The problems with the current round of peace negotiations is that Obama et al. have lowered the bar too far. Ironically, Israel’s best ally – who gives billions to the Jewish country in military and economic aid – is not looking out for Israel’s security. Indeed, these talks between Abbas and Netanyahu are destined to fail and the reason is simply that the talks are refusing to discuss the main, fundamental security threats to Israel – Iran, Syria, Hezbollah and Hamas. I wrote as much earlier this morning, arguing that a peace between Israel and Palestine will not suffice, as continuing security concerns will force Israel to impose an unjust and unviable agreement on the Palestinians. The key to peace is to expand talks to include all the regional actors – as difficult as that would be – using the Arab Peace Initiative of 2002 as guidance.
Apparently, Thomas Friedman of the New York Times was reading. Friedman writes:
[tweetmeme] [Saudi King] Abdullah need not go to Jerusalem, as Anwar Sadat did, or recognize Israel. He can, though, still have a huge impact on the process by simply handing his plan to the leader for whose country it was intended. I can’t think of anything that would get these peace talks off to a better start. It feels to me as though Netanyahu is taking this moment seriously, but he is still very wary. By handing him the Abdullah plan, the Saudi monarch would unleash a huge peace debate in Israel. It would make it more difficult for Netanyahu to continue settlement building — and spur an Israeli public that is also still wary to urge Netanyahu to take risks for peace and support him for doing so. Netanyahu is the only Israeli leader today who can deliver a deal.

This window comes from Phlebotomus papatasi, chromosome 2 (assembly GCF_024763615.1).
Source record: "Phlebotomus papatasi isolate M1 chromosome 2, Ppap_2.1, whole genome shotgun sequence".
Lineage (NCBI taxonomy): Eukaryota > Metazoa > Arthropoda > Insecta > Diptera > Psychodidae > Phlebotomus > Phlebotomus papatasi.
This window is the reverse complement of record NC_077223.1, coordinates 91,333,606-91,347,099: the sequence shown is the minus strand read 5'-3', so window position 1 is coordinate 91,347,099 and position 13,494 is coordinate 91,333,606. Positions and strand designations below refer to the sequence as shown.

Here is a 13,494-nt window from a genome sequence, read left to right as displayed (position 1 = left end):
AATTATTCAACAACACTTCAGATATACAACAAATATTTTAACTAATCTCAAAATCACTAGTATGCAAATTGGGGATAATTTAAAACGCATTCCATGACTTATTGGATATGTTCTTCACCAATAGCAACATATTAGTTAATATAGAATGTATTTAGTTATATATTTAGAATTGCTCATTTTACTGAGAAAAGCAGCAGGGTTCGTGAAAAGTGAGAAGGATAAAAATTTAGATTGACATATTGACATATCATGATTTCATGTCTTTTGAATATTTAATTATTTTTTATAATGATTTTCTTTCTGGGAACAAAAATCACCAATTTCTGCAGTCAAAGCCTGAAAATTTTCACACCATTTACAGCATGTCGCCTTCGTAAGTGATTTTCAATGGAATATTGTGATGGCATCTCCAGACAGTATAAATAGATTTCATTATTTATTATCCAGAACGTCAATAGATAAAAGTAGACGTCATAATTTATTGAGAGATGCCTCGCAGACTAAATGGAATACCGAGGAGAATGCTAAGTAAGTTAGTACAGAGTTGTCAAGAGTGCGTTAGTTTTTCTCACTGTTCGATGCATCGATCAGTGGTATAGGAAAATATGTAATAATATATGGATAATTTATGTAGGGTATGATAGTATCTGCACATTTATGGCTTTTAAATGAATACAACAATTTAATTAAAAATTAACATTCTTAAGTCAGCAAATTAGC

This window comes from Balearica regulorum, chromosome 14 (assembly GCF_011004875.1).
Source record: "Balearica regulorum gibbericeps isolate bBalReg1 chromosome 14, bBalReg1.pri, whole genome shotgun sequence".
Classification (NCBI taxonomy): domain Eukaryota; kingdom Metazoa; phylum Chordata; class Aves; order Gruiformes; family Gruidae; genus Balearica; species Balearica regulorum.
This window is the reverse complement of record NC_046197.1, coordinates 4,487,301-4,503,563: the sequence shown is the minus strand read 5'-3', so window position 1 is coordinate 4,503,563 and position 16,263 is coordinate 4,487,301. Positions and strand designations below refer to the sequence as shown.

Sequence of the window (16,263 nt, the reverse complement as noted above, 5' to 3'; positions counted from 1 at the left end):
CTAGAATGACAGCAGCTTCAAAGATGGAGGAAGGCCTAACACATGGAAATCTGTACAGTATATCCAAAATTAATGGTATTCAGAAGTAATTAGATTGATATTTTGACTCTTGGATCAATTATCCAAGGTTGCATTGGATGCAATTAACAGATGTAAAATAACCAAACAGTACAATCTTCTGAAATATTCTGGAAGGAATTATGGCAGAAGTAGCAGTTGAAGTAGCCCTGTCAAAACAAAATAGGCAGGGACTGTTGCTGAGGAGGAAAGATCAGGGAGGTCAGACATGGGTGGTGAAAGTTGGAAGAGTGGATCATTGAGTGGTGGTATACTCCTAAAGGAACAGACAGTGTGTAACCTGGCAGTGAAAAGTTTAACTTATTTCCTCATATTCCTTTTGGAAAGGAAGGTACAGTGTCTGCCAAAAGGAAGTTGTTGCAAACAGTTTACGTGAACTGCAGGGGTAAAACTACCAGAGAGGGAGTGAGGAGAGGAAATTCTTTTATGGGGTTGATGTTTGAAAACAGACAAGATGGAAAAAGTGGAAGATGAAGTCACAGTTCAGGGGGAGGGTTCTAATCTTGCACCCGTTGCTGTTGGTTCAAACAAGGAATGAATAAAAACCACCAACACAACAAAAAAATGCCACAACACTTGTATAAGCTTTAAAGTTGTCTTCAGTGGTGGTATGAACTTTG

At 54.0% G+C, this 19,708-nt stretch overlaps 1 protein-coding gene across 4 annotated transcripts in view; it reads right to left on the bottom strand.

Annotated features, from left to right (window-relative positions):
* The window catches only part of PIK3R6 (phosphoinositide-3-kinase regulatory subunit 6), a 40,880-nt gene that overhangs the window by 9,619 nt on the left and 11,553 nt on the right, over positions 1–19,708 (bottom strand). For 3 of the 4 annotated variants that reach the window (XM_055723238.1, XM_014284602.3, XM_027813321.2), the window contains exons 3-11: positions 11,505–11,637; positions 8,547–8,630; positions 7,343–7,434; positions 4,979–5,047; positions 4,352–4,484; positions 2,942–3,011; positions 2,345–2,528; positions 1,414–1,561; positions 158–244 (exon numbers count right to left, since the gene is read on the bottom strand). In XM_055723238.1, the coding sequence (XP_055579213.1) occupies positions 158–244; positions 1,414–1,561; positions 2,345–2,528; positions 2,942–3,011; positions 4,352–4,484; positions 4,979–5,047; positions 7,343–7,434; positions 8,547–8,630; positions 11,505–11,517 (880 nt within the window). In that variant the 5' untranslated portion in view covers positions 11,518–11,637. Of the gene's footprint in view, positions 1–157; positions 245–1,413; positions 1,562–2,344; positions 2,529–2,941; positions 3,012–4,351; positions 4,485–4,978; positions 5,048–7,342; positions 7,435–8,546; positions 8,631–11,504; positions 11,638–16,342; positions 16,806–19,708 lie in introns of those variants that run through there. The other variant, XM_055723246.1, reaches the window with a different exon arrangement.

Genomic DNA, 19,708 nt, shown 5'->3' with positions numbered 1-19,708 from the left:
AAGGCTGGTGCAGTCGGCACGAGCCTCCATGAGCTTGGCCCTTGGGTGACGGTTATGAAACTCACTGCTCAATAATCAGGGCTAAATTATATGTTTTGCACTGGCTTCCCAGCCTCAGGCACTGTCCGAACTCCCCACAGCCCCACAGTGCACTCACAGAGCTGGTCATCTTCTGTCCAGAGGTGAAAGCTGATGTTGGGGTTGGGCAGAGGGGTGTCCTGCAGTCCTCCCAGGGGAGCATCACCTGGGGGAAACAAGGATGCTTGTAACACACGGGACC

The Saudis can’t just keep faxing their peace initiative to Israelis. That has no emotional punch. It actually says to Israelis: if the Saudis are afraid to hand us their plan, why should we believe they’ll have the courage to implement it if we do everything they suggest? Israelis are isolated. Seeing their prime minister received by the most important Muslim leader in the world in Riyadh would have a real impact.
Both Israelis and Palestinians are going to have to do something really hard to produce a two-state solution. Saudi officials have developed a reputation in Washington for being experts at advising everyone else about the hard things they must do, while being reluctant to step out themselves. This is their moment — to do something hard and to do something important.
Photo from ReObama